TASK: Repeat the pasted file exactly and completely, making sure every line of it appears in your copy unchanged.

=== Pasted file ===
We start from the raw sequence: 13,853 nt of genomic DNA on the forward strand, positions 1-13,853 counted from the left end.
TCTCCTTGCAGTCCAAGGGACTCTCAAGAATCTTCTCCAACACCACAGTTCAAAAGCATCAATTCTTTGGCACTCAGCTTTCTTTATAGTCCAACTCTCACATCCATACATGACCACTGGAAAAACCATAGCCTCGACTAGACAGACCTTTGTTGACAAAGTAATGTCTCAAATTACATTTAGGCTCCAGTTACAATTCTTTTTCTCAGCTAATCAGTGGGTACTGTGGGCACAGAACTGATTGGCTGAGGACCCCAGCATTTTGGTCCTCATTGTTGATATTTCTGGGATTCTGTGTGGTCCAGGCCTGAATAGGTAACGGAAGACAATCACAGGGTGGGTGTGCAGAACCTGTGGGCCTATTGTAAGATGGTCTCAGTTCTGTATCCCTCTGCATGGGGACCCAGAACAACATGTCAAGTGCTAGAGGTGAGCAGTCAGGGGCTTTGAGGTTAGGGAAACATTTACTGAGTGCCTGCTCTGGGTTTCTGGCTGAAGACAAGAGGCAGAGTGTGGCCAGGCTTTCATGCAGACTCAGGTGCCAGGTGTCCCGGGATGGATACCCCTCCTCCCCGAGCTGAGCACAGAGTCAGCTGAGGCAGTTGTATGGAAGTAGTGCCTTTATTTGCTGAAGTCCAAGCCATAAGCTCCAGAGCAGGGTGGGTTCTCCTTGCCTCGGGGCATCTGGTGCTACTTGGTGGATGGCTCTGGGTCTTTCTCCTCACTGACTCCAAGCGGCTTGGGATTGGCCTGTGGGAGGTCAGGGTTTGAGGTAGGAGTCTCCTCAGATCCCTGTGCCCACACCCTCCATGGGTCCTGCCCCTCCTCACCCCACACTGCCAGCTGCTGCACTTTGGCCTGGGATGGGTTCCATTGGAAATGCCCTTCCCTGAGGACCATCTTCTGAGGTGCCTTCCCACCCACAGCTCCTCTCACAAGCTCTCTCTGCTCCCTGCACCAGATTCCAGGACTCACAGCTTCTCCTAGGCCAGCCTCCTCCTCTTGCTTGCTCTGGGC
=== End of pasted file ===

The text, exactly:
We start from the raw sequence: 13,853 nt of genomic DNA on the forward strand, positions 1-13,853 counted from the left end.
TCTCCTTGCAGTCCAAGGGACTCTCAAGAATCTTCTCCAACACCACAGTTCAAAAGCATCAATTCTTTGGCACTCAGCTTTCTTTATAGTCCAACTCTCACATCCATACATGACCACTGGAAAAACCATAGCCTCGACTAGACAGACCTTTGTTGACAAAGTAATGTCTCAAATTACATTTAGGCTCCAGTTACAATTCTTTTTCTCAGCTAATCAGTGGGTACTGTGGGCACAGAACTGATTGGCTGAGGACCCCAGCATTTTGGTCCTCATTGTTGATATTTCTGGGATTCTGTGTGGTCCAGGCCTGAATAGGTAACGGAAGACAATCACAGGGTGGGTGTGCAGAACCTGTGGGCCTATTGTAAGATGGTCTCAGTTCTGTATCCCTCTGCATGGGGACCCAGAACAACATGTCAAGTGCTAGAGGTGAGCAGTCAGGGGCTTTGAGGTTAGGGAAACATTTACTGAGTGCCTGCTCTGGGTTTCTGGCTGAAGACAAGAGGCAGAGTGTGGCCAGGCTTTCATGCAGACTCAGGTGCCAGGTGTCCCGGGATGGATACCCCTCCTCCCCGAGCTGAGCACAGAGTCAGCTGAGGCAGTTGTATGGAAGTAGTGCCTTTATTTGCTGAAGTCCAAGCCATAAGCTCCAGAGCAGGGTGGGTTCTCCTTGCCTCGGGGCATCTGGTGCTACTTGGTGGATGGCTCTGGGTCTTTCTCCTCACTGACTCCAAGCGGCTTGGGATTGGCCTGTGGGAGGTCAGGGTTTGAGGTAGGAGTCTCCTCAGATCCCTGTGCCCACACCCTCCATGGGTCCTGCCCCTCCTCACCCCACACTGCCAGCTGCTGCACTTTGGCCTGGGATGGGTTCCATTGGAAATGCCCTTCCCTGAGGACCATCTTCTGAGGTGCCTTCCCACCCACAGCTCCTCTCACAAGCTCTCTCTGCTCCCTGCACCAGATTCCAGGACTCACAGCTTCTCCTAGGCCAGCCTCCTCCTCTTGCTTGCTCTGGGC